In honor of October being LGBTQ+ history month, let's talk about LGBTQ+ protest history in the United States. Many early Queer activists found their roots in Henry Gerber's Society for Human Rights, founded in 1924. However, the Stonewall Riots are often recognized as the beginning of the modern LGBTQ+ protest movement, so we will start there. The Stonewall Inn, a bar in Greenwich Village, was known for its regular crowd of LGBTQ+ folks—bars like the Stonewall Inn were victims of constant police harassment throughout the era. On June 28, 1969, several police officers entered the Inn, arresting the bar’s employees for, allegedly, operating without a liquor license. Several patrons of the Inn were arrested as well for violating a city ordinance requiring residents to wear at least “three articles of gender-appropriate clothing.” As the arrestees were crowded into a police van, people outside noticed what was happening. Soon, nearly 400 people were rioting in the streets of New York City, protesting these arrests as well as the countless anti-LGBTQ+ acts that had come before.
Today, as we continue to fight for the advancement of LGBTQ+ rights, music serves a
prominent role in empowering the voices of LGBTQ+ folks. Shea Diamond, a Black
Transgender womxn, is an influential musical voice for the LGBTQ+ community. While
incarcerated for 10 years, Shea began writing songs about her experience as a Black Transgender womxn within the racist and transphobic context of American society. After performing at a Trans Lives Matter rally, Shea was discovered by a fellow musician and released her first EP soon after.
The song of Shea’s that we will focus on is Don’t Shoot, which she dedicated to Black and Brown Transgender folks victimized by gun violence. In acknowledging the intersectionality of the LGBTQ+ community, the title of the song refers to a protest chant more commonly recognized as related to the Black Lives Matter movement. Shea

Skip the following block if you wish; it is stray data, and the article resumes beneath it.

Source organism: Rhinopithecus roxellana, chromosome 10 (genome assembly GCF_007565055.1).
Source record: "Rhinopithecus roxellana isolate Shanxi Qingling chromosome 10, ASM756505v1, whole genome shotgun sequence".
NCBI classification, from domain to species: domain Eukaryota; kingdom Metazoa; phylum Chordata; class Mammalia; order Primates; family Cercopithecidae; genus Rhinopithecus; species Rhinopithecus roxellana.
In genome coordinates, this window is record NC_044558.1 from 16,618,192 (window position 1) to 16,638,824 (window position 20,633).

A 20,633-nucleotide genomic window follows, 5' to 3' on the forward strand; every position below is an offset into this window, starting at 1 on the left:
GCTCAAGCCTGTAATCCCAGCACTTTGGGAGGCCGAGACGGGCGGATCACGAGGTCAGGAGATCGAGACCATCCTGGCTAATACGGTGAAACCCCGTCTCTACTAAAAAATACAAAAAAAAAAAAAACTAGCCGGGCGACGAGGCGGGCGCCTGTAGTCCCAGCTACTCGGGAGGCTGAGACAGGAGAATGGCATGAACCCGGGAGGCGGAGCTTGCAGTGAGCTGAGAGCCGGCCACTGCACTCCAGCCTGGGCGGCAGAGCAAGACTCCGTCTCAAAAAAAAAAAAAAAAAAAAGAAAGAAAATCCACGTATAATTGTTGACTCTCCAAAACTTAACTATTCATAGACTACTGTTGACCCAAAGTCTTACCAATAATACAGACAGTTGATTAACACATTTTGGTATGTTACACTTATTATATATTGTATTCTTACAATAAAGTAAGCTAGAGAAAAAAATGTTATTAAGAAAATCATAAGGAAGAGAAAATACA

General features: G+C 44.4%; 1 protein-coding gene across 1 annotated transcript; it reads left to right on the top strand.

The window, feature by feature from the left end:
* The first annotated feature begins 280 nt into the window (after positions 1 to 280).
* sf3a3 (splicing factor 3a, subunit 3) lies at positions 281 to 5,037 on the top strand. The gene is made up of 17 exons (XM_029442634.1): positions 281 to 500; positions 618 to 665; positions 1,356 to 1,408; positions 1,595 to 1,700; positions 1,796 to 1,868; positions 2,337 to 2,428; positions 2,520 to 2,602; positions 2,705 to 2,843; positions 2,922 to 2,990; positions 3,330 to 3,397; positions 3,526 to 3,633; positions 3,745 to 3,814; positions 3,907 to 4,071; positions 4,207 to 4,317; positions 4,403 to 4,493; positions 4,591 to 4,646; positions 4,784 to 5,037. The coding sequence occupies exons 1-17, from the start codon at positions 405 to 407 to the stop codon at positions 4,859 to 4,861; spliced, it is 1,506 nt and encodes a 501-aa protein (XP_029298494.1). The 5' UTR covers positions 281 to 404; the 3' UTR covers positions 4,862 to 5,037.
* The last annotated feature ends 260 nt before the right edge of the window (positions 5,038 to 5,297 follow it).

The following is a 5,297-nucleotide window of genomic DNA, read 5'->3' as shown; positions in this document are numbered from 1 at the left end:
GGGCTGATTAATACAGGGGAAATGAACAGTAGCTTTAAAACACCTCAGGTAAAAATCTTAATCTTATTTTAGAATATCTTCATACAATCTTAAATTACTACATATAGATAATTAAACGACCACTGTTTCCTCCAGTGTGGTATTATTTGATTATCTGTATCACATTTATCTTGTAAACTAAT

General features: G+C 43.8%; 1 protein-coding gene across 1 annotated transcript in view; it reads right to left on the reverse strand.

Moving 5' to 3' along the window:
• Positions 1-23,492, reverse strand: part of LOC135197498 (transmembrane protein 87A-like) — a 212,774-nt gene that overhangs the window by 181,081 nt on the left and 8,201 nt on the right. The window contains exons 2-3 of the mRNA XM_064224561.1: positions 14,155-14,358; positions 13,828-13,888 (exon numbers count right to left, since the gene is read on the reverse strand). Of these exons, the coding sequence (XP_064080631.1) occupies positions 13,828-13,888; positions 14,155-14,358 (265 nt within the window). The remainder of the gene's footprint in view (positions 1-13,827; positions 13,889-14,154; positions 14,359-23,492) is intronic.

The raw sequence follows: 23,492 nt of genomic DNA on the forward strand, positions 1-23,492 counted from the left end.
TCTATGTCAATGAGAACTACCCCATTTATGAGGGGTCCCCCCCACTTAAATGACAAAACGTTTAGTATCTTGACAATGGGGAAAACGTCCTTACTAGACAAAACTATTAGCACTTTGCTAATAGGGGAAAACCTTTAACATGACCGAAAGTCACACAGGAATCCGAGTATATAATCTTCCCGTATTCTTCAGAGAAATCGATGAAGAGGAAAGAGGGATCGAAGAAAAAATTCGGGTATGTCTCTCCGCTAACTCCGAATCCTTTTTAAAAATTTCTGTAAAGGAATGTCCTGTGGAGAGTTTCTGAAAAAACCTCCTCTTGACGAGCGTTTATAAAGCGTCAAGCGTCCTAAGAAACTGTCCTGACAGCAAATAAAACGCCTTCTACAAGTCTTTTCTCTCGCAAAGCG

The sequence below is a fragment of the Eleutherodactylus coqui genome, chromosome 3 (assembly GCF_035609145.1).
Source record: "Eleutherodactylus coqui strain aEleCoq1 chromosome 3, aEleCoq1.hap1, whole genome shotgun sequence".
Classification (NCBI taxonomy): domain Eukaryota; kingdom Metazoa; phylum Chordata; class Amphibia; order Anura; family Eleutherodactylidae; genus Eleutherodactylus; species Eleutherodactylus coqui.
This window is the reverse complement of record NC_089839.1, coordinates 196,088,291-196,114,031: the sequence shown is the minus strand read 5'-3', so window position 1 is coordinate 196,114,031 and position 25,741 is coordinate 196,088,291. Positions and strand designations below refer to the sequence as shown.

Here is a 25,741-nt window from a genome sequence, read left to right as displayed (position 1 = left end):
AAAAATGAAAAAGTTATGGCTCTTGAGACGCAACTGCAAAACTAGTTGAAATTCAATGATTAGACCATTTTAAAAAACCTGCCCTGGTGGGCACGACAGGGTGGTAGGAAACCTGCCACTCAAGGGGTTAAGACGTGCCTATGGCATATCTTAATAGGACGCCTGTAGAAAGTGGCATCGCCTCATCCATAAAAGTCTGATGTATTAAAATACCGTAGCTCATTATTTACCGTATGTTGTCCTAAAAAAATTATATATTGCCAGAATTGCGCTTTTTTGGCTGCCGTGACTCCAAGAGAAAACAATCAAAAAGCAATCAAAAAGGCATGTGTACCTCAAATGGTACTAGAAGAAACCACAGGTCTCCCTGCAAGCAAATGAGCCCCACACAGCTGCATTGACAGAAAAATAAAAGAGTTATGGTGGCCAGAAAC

focuses on the unique marginalization of BIPOC Queer folks, specifically their higher vulnerability to gun violence. As Shea calls attention to this violence through her music, her words act as a form of protest against the injustices committed against Transgender people of color. For Shea, even existing in the music industry as a Transgender womxn of color is a form of protest alone as she is breaking down the barriers of a straight, white, cisgender, male-dominated industry.
As the youth of America, you will inherit these movements for LGBTQ+ and racial
justice, just as Shea Diamond did. Music is an empowering way to express yourself and raise the issues you care about, and you may choose to conquer these issues the same way Shea chose to. So, take it from Shea herself, “Be yourself, find your unique sound, perfect and create your own lane, and ride it like a Tesla.”
Hueston, Kinsale. “Shea Diamond, Singer-Songwriter and Trans Rights Activist.”
Changing Wxman Collective, Changing Wxman Collective, 1 May 2020,
“Impact of Gun Violence on Black Americans.” Everytown Research & Policy, 27
“Shea Diamond – Don't Shoot.” Genius, genius.com/Shea-diamond-dont-shoot-lyrics.
“Stonewall Riots.” Encyclopædia Britannica, Encyclopædia Britannica, Inc., 21 June